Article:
NEWSFLASH!  This just in!  The United Nations has declared 2014 the “INTERNATIONAL YEAR OF FAMILY FARMING.”  Now, isn’t that something?  My, my, my.  This declaration is not just to honor America’s farmers, but farmers all over the world!

The Hartman Family Photo source

The Hartman Family
Photo source

Most farms are owned by families.  Of the 2.1 million farms in the United States, over 98% are family owned and operated.  These are husbands and wives, grandparents, parents, and sons and daughters, all working together to produce our food.  Many family operations are incorporated, but only for tax and liability purposes.  They’re still family farms.

There are about 500 million family farms across the developing and developed world, according to the U.N. Food and Agriculture Organization.  Globally, about 40% of the world’s population are family farms.  In the U.S., 1% is involved in farming.  Family farms come in all shapes and sizes, from sprawling, multi-generational operations, to a retired couple’s 2 acre plot that provides vegetables for their local farmers’ market.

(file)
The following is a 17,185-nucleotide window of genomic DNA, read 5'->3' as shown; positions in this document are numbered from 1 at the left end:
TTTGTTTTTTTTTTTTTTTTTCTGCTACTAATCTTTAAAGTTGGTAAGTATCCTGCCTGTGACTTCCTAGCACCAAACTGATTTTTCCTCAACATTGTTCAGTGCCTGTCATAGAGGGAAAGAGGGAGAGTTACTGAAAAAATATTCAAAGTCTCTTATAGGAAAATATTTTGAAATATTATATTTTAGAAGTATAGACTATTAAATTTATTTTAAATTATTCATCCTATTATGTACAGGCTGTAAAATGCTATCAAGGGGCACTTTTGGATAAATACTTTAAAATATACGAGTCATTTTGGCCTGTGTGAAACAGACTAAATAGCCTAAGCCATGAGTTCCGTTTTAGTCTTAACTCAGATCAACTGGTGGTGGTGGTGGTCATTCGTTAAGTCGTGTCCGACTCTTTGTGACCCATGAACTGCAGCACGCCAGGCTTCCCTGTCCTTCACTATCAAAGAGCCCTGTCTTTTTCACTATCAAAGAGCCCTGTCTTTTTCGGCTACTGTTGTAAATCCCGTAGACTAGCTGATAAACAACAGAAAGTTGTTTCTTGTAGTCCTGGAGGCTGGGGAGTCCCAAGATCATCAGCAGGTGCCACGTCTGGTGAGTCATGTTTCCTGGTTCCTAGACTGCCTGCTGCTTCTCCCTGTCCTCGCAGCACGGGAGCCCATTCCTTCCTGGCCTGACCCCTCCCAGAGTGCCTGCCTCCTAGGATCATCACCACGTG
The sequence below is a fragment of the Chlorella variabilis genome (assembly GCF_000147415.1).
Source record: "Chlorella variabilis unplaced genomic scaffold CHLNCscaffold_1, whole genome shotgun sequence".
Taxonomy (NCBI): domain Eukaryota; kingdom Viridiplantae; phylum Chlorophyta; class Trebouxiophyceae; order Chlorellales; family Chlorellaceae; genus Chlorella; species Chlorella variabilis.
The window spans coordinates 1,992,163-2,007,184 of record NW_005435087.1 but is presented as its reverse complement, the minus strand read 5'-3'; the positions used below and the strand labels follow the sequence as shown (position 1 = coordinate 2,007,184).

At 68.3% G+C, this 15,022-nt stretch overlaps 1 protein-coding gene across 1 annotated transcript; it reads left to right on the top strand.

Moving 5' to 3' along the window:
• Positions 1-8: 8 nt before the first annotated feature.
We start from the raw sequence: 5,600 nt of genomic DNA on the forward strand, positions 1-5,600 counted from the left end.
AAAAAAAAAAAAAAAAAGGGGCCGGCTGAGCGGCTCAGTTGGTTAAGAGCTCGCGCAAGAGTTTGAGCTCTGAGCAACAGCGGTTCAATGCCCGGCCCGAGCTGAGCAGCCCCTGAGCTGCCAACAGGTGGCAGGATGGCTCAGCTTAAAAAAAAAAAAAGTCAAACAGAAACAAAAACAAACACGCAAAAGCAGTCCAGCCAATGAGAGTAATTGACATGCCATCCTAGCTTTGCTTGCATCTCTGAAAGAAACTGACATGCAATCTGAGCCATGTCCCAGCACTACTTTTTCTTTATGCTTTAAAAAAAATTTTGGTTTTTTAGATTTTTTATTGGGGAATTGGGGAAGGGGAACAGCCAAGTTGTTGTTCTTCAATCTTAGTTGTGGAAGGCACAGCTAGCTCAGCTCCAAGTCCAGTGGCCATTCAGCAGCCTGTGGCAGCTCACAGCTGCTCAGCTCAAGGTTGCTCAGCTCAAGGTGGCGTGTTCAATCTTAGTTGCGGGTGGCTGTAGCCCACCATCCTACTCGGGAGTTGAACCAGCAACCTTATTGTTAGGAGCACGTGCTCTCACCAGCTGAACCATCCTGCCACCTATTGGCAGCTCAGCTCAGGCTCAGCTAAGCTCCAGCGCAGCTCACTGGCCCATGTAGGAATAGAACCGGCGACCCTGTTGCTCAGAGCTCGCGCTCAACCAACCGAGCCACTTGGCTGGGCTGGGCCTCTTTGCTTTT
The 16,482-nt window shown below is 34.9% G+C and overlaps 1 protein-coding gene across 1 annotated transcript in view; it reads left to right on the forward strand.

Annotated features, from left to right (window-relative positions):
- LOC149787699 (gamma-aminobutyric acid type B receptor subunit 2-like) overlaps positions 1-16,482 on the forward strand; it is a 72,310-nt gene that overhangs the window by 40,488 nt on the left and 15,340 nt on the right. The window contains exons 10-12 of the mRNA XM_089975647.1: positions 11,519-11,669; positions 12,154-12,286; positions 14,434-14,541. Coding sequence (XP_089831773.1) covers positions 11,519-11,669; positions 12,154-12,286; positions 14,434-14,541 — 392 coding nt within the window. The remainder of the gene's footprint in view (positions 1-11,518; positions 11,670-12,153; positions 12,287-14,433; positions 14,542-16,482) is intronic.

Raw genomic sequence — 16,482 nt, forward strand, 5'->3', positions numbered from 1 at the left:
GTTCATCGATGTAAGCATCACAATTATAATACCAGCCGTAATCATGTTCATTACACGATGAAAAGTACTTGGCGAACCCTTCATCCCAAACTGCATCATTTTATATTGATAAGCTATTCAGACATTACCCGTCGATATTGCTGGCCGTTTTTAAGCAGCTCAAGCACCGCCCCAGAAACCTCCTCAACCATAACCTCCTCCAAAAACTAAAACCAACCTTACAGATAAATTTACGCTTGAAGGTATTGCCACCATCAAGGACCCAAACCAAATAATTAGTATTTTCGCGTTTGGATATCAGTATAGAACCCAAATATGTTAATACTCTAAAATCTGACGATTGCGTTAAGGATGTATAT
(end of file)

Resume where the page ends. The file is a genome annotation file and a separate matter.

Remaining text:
A farmer in Afghanistan with his harvest Photo source

A farmer in Afghanistan with his harvest
Photo source

Family farms are critical to our future food supply.  “It is worth celebrating family farming, because it is the model of food production that really feeds the world, while caring for the earth,” says Jose Osaba of World Rural Forum, an association that promotes rural issues.  “70% of the world’s food production is provided by family farmers.”

Rural leaders around the globe are taking part in the U.N.’s International Year of Family Farming as a way of recognizing and promoting the contribution family farms make to the world economy, by providing food and jobs.  About 42 countries will be participating in the celebration.

An Indian farmer plows his field Photo source

An Indian farmer plows his field
Photo source

Those 99% of us who are not involved in food production are able to live our active lives as a result of the 1% farmers who grow our food.

If you happen upon a farmer today, this week, this month or this year, say “THANK YOU FOR GROWING MY FOOD!”  and honor him or her this year.

Capital Press, January 17, 2014

This entry was posted in Ag Production, Education, Farm Families, History of Agriculture and tagged , , , , . Bookmark the permalink.

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